ABCs of putting babies to sleep:
A -- Alone. It's good for babies to sleep in the same room as their caregivers, but not in the same bed.
B -- Back. Babies should always be placed on their backs to sleep unless otherwise instructed by a pediatrician.
C -- Crib. Babies should be placed in a secure crib or bassinet with a firm mattress covered only by a fitted sheet. Remove any clutter like blankets, bumper pads, stuffed animals or toys.
Source: American Academy of Pediatrics, Tennessee Department of Health
Three years ago, six kindergarten classes' worth of Tennessee babies died in their sleep.
That's the unit of measurement Dr. Michael Warren has used while trying to draw more attention to a major factor in the state's bleak infant mortality rate: Unsafe sleeping conditions.
One in five infant deaths in Tennessee is due to preventable causes, such as suffocation or strangulation while sleeping, according to the Tennessee Department of Health.
"In a given year we have close to 600 overall infant deaths, and there are many causes for that," said Warren, director of maternal and child health for the department. "But about 20 percent of our infant deaths were preventable sleep-related deaths."
In Hamilton County, 20 babies died of sleep-related causes between 2009 and 2011, the department reported.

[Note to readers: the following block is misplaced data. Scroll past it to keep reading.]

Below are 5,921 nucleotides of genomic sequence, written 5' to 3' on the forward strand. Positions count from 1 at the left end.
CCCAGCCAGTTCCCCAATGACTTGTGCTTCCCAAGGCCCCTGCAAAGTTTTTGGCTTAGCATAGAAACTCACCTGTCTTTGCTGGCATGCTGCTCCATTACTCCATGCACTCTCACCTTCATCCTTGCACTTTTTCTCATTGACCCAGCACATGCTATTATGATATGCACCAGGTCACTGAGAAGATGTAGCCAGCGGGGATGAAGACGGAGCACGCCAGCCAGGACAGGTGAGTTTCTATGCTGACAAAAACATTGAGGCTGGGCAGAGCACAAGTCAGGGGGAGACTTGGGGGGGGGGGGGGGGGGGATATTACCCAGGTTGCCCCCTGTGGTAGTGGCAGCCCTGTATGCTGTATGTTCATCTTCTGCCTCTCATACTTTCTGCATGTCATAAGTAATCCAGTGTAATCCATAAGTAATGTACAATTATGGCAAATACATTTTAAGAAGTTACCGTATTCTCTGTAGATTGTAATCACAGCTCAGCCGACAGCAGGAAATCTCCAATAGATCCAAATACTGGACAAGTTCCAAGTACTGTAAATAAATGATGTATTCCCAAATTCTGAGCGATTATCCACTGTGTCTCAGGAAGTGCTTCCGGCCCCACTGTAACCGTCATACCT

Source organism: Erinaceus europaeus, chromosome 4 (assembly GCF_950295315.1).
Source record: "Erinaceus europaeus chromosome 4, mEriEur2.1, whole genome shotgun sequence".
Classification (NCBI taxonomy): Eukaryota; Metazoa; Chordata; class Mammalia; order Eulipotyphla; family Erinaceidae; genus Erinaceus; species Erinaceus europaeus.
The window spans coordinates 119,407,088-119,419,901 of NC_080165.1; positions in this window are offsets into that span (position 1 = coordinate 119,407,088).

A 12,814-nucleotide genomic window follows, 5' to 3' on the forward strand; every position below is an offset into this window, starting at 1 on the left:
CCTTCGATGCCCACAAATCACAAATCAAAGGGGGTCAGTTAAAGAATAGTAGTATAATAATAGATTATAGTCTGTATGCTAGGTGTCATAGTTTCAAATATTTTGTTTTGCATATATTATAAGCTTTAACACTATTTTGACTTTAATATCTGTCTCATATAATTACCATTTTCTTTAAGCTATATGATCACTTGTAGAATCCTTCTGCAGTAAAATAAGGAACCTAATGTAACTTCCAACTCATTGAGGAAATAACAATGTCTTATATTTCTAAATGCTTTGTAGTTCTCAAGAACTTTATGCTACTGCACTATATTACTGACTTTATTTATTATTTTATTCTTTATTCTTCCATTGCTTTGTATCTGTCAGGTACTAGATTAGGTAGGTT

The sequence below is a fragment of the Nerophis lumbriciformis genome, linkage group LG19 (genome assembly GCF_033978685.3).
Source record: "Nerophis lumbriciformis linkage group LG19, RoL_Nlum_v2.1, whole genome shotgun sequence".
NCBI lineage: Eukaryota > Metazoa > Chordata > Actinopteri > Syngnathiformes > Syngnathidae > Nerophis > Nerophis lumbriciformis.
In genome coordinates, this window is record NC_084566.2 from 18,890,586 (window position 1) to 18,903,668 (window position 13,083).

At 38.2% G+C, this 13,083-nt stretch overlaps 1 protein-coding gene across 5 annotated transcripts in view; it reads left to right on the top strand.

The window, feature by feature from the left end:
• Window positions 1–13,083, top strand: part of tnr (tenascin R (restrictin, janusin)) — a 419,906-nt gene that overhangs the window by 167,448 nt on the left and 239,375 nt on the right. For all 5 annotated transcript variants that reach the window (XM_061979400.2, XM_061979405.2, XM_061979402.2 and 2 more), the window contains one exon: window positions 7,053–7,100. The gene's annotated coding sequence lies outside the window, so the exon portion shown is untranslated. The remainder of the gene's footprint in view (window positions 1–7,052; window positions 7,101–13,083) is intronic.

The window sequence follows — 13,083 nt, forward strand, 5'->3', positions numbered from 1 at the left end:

The numbers include babies who suffocated after being placed on their stomachs to sleep, or those placed in cribs cluttered with blankets or stuffed toys.
Some babies died sleeping on a bed or couch with a caregiver who may have accidentally rolled onto them; others were placed to sleep in chairs, on pillows, or on the floor.
The Tennessee Department of Health started tracking sleep-related deaths in 2010. That year, 131 babies died. The next year, it was 109. Statistics for 2012 will be available in a few months.
Of the sleep-related infant deaths, 84 percent had not been sleeping in a crib or a bassinet. Two-thirds of the babies were sleeping with someone else. Half the babies were not sleeping on their backs.
According to a report from The Tennessean, at least three dozen children whose deaths were investigated by the Department of Children's Services between 2009 and mid-2012 died after being put down to sleep.
That included a 10-month-old Hamilton County girl born with Down syndrome, who was found dead after being left to nap in a baby swing, covered in a blanket. An 11-month-old Bradley County boy suffocated after falling face forward from a baby pillow where he had been placed to sleep.
Tennessee ranks fifth in the nation in the number of infants dying before their first birthdays.
Just by eliminating the number of sleep-related deaths, that dial could be moved close to the national average, said Warren.
That's why a growing number of campaigns have sprung up to promote safe sleep practices and provide needy Tennessee parents with safe cribs.
The new Department of Children's Services commissioner, Jim Henry, has said safe sleep is now a priority for caseworkers interacting with families of infants.
"We don't want to leave any home without a crib in it," he told the Times Free Press.
Causes for infant sleep deaths have been difficult to pinpoint. Many are classified as "undetermined," or more generally as sudden infant death syndrome (SIDS).